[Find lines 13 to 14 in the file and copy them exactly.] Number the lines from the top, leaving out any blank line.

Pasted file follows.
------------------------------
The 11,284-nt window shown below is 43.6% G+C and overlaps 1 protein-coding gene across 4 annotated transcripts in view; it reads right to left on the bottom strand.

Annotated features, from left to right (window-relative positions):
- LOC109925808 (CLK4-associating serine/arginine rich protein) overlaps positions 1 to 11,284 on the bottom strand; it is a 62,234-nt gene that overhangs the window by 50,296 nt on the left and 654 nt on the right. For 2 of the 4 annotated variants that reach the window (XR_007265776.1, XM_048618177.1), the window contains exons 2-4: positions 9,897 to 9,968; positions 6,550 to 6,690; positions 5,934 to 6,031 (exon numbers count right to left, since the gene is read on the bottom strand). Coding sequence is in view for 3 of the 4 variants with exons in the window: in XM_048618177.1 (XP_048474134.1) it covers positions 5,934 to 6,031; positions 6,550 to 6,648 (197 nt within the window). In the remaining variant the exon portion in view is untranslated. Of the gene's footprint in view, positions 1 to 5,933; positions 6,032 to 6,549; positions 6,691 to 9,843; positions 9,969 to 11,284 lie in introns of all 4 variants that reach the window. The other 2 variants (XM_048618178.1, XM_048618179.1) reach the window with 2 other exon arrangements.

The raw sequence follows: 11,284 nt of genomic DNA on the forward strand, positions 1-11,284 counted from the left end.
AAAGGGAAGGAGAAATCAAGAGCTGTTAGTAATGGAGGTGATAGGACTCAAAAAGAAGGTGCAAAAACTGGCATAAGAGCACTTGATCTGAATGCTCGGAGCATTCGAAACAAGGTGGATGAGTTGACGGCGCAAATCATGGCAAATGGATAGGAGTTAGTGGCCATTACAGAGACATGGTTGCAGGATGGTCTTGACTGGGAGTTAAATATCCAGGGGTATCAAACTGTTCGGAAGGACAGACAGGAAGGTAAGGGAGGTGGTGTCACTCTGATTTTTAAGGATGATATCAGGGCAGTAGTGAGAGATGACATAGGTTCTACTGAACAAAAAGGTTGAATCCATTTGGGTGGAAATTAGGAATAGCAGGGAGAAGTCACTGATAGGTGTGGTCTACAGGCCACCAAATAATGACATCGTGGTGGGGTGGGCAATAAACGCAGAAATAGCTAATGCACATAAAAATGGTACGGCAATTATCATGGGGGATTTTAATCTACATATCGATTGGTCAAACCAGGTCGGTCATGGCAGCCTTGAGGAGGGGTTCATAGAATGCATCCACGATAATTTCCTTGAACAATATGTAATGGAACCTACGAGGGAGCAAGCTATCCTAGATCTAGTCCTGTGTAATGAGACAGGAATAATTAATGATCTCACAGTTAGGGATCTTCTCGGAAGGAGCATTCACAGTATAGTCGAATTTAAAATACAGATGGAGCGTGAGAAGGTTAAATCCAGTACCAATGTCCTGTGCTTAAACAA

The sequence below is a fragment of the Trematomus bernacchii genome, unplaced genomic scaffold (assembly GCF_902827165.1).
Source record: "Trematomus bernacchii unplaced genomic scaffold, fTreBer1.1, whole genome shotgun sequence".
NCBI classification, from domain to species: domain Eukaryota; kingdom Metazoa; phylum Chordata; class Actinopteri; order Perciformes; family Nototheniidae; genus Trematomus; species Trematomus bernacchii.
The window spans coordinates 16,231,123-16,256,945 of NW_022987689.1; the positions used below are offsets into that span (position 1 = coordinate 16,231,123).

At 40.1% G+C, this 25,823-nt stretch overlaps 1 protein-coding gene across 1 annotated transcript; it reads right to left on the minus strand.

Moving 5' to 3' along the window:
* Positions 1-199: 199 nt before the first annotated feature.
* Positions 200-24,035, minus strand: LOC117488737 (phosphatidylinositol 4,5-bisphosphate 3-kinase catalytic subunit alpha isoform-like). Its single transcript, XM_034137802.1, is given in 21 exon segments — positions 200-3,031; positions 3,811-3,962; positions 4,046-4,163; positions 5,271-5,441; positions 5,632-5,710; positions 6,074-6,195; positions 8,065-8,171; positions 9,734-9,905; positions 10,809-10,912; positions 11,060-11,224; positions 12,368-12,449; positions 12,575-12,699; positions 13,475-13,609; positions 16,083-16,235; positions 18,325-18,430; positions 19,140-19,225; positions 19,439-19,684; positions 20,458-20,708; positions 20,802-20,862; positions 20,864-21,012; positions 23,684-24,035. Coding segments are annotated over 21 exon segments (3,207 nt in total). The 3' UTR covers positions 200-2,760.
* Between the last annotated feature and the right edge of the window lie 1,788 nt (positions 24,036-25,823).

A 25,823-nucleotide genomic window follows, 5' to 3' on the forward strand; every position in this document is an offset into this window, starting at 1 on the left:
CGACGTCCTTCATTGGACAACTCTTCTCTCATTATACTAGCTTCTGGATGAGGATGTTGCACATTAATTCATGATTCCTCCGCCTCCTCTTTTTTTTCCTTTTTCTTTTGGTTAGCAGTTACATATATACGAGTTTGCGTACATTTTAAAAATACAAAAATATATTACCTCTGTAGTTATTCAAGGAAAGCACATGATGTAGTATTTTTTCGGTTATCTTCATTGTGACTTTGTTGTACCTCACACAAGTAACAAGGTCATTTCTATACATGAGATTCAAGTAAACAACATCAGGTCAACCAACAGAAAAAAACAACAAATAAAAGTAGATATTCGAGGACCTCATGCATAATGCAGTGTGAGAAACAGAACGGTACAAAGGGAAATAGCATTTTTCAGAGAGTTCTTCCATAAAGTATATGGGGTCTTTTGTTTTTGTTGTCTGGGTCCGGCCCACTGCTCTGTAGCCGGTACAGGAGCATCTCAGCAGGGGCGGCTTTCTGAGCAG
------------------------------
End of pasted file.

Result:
* Positions 200-24,035, minus strand: LOC117488737 (phosphatidylinositol 4,5-bisphosphate 3-kinase catalytic subunit alpha isoform-like). Its single transcript, XM_034137802.1, is given in 21 exon segments — positions 200-3,031; positions 3,811-3,962; positions 4,046-4,163; positions 5,271-5,441; positions 5,632-5,710; positions 6,074-6,195; positions 8,065-8,171; positions 9,734-9,905; positions 10,809-10,912; positions 11,060-11,224; positions 12,368-12,449; positions 12,575-12,699; positions 13,475-13,609; positions 16,083-16,235; positions 18,325-18,430; positions 19,140-19,225; positions 19,439-19,684; positions 20,458-20,708; positions 20,802-20,862; positions 20,864-21,012; positions 23,684-24,035. Coding segments are annotated over 21 exon segments (3,207 nt in total). The 3' UTR covers positions 200-2,760.
* Between the last annotated feature and the right edge of the window lie 1,788 nt (positions 24,036-25,823).